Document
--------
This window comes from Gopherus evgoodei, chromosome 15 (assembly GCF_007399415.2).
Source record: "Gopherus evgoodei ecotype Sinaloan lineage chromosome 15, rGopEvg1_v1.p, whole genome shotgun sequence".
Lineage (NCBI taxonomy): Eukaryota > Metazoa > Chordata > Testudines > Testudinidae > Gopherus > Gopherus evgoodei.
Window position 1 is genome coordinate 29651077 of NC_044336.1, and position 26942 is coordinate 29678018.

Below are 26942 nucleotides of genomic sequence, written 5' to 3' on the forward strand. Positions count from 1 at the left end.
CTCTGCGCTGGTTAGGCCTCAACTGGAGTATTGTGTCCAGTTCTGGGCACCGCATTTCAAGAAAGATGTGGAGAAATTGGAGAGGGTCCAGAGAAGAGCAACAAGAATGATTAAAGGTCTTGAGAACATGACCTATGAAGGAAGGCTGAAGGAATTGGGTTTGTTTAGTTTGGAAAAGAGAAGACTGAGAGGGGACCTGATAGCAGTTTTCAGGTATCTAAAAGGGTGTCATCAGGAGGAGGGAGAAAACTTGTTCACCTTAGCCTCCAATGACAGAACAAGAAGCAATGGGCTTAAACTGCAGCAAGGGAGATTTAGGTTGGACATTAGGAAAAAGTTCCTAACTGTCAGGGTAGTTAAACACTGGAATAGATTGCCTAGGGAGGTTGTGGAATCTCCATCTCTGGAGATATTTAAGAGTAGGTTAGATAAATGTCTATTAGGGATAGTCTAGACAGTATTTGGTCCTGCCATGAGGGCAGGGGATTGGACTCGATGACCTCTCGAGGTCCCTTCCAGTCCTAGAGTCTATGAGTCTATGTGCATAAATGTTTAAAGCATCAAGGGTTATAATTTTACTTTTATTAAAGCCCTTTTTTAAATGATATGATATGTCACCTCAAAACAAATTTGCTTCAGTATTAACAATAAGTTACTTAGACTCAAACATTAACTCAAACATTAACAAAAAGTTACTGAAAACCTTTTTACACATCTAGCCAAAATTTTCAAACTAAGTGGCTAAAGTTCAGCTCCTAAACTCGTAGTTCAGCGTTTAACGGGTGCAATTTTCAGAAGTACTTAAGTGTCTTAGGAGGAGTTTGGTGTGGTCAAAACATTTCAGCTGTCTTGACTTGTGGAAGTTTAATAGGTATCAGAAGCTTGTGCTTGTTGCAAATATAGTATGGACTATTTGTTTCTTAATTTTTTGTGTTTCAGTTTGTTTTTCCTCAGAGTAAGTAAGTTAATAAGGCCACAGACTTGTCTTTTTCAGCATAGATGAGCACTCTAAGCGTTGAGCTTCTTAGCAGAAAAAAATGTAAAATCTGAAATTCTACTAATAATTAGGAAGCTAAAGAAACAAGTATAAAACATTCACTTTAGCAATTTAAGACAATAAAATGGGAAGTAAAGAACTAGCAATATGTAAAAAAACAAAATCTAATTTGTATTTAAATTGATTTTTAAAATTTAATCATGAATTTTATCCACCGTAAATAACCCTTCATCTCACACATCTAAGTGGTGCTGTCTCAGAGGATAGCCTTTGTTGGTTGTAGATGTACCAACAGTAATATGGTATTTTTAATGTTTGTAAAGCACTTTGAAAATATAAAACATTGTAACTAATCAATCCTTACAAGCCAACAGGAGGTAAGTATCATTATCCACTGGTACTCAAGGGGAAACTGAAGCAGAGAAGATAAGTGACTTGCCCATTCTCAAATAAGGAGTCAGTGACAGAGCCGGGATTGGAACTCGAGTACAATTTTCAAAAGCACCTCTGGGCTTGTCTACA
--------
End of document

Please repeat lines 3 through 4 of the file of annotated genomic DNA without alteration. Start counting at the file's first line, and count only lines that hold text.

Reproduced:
Lineage (NCBI taxonomy): Eukaryota > Metazoa > Chordata > Testudines > Testudinidae > Gopherus > Gopherus evgoodei.
Window position 1 is genome coordinate 29651077 of NC_044336.1, and position 26942 is coordinate 29678018.